Figure 2
Figure 2. Lateral Root Inducible System for Maize. (A) Preparing the paper rolls: place two layers of paper (92 cm x 24 cm, length of two sheets) on top of each other and fold them double over the length (92 cm x 12 cm). (B) Put 10 sterilized maize kernels with the radicle facing down on the paper at 2 cm from the top with an interspacing of 8 cm. Then roll up the paper while keeping the maize kernels in place. (C) Place the paper rolls in tubes (e.g., 250 ml centrifuge tubes) and put them in a rack. (D) Grow the maize seedlings for three days in a 50 µM NPA solution (at 27 °C, continuous light, relative humidity 70%). (E) Left: seedling just before transfer to NAA; Middle: microtome transversal sections just before transfer to NAA and 2 days after transfer to NAA; Right: seedling with visible emerged lateral roots 5 days after transfer to NAA. Please click here to view a larger version of this figure.

Figure 3
Figure 3. Lateral Root Initiation is Stimulated Upon Prolonged NAA Treatment. (A-F) Time course showing the auxin response during an NAA treatment using the pDR5::GUS marker line. The auxin response, which is one of the first events triggering lateral root initiation, starts 2 hr after the start of the NAA treatment. In the upper panel, an overview of the whole seedling is given; the lower panel shows the auxin response in the root tip. (G-M) Time course of an NAA treatment using the pCYCB1;1::GUS marker line. The GUS signal represents the expression of the CYCB1;1 gene, indicating that the first cell divisions leading to lateral root formation start 6 h after the start of the NAA treatment. In the upper panel, an overview of the whole seedling is given; the lower panel shows CYCB1;1 expression in the root tip (GUS staining according to Beeckman and Engler, 199422). Please click here to view a larger version of this figure.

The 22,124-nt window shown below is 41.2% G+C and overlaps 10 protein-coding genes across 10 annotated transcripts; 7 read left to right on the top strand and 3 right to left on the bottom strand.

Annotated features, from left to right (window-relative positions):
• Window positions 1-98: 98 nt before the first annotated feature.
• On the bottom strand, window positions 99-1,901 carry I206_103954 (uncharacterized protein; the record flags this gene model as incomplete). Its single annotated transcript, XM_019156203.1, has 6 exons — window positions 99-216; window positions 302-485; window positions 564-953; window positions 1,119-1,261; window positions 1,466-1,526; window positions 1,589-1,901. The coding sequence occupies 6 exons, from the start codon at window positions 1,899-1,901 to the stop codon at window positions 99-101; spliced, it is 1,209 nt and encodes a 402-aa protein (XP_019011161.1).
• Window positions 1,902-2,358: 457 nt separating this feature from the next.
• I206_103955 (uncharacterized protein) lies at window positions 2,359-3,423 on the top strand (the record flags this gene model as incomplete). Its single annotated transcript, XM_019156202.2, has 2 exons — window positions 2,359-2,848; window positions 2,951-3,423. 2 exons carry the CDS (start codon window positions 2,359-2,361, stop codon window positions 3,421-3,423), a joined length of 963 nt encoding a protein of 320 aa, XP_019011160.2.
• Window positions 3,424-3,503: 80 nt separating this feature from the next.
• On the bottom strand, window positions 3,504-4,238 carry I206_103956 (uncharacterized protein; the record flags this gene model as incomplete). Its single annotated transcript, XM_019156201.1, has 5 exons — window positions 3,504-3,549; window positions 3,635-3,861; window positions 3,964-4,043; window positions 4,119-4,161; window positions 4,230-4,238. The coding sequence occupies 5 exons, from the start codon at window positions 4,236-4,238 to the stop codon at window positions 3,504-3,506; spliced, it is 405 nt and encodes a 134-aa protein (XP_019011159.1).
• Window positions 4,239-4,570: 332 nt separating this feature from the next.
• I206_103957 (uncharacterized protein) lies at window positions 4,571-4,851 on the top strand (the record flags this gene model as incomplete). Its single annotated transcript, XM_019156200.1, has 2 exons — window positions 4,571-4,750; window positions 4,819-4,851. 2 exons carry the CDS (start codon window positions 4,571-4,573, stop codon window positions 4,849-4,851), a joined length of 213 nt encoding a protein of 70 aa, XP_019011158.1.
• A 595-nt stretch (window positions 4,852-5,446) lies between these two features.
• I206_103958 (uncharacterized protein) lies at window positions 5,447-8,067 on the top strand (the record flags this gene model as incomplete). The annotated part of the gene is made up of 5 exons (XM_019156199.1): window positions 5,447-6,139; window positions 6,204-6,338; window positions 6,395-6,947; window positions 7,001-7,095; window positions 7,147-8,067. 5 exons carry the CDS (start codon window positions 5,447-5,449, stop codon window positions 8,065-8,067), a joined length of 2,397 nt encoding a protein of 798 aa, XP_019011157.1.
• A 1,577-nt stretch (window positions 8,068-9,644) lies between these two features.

Figure 4
Figure 4. Expression Profile of CYCB1 Genes in Arabidopsis and Maize during LRIS. (A) Microarray expression values of AtCYCB1;1 during LRIS as described by De Smet et al. 200810 (B) Microarray expression values of potential orthologs of AtCYCB1;1 during LRIS as described by Jansen et al. 201313 BLASTP score is the score obtained when blasting the protein sequence of AtCYCB1;1 on the maize genome. Error bars express standard deviation and ** stands for a p-value ≤0.01. Please click here to view a larger version of this figure.

Figure 5
Figure 5. Expression of GRMZM2G310115 in the Stele and the Cortex of Maize Roots during LRIS. The expression of GRMZM2G310115 during LRIS in maize was evaluated by quantitative real-time qRT-PCR on dissected stele and cortex samples. A supplementary sampling was performed on plants grown on water. Values were normalized for expression in the stele in water. Error bars express standard deviation and ** stands for a p-value ≤0.01 (primers and reference genes according to Jansen et al. 201313). Please click here to view a larger version of this figure.

Subscription Required. Please recommend JoVE to your librarian.


In the Arabidopsis LRIS protocol, it is important to only transfer the seedlings that have grown entirely in contact with the NPA-containing growth medium. This ensures that lateral root initiation is blocked over the entire root length. In order to prevent wounding the plantlets during transfer, the arms of the curved forceps can be hooked under the cotyledons of the seedling. Upon transfer, make sure that the seedling roots are in sufficient contact with the NAA-containing agar medium. This can be achieved by skimming the root over the agar surface over a small distance. This will ensure an efficient synchronized induction of the lateral root initiation over the total root length. The roots can be grown exposed to light without negatively affecting their growth and lateral root induction.

In the maize LRIS protocol, it is important that the radicle of the kernel faces down and toward the paper to ensure the root will grow downwards and attach to the paper at the correct side16. After three days of NPA treatment, the seedlings should have emerged from the kernel with a small shoot, a primary root and seminal roots16.  The primary root should be approximately 2 cm long before proceeding to the induction of lateral root initiation. This protocol has been developed using the B73 maize inbred line, but in case of a maize line with a different growth rate, adjust the incubation time accordingly. Make sure that the paper rolls remain soaked by adding regularly 50 µM NPA solution when the liquid vaporizes over time, otherwise NPA treatment could be inefficient and unwanted early lateral root development could occur. The system itself prevents exposition of the roots to the light, but light is not a major issue and doesn't affect root growth and lateral root induction.